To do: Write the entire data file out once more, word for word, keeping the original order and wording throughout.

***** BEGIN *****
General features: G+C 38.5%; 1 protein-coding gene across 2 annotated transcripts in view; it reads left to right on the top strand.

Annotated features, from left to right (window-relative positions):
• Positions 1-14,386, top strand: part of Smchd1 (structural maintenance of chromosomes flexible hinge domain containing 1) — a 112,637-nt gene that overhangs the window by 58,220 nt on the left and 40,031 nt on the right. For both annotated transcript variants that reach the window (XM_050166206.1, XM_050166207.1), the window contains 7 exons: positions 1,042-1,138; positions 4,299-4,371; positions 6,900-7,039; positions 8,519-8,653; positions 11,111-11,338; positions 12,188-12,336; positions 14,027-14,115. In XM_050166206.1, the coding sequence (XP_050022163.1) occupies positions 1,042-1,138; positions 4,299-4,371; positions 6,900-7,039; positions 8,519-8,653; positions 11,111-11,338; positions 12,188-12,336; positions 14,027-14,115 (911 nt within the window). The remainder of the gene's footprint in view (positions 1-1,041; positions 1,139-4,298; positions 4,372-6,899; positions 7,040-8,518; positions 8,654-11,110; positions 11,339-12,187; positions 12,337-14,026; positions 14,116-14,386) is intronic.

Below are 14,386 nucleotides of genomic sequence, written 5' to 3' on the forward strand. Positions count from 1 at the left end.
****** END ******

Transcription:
General features: G+C 38.5%; 1 protein-coding gene across 2 annotated transcripts in view; it reads left to right on the top strand.

Annotated features, from left to right (window-relative positions):
• Positions 1-14,386, top strand: part of Smchd1 (structural maintenance of chromosomes flexible hinge domain containing 1) — a 112,637-nt gene that overhangs the window by 58,220 nt on the left and 40,031 nt on the right. For both annotated transcript variants that reach the window (XM_050166206.1, XM_050166207.1), the window contains 7 exons: positions 1,042-1,138; positions 4,299-4,371; positions 6,900-7,039; positions 8,519-8,653; positions 11,111-11,338; positions 12,188-12,336; positions 14,027-14,115. In XM_050166206.1, the coding sequence (XP_050022163.1) occupies positions 1,042-1,138; positions 4,299-4,371; positions 6,900-7,039; positions 8,519-8,653; positions 11,111-11,338; positions 12,188-12,336; positions 14,027-14,115 (911 nt within the window). The remainder of the gene's footprint in view (positions 1-1,041; positions 1,139-4,298; positions 4,372-6,899; positions 7,040-8,518; positions 8,654-11,110; positions 11,339-12,187; positions 12,337-14,026; positions 14,116-14,386) is intronic.

Below are 14,386 nucleotides of genomic sequence, written 5' to 3' on the forward strand. Positions count from 1 at the left end.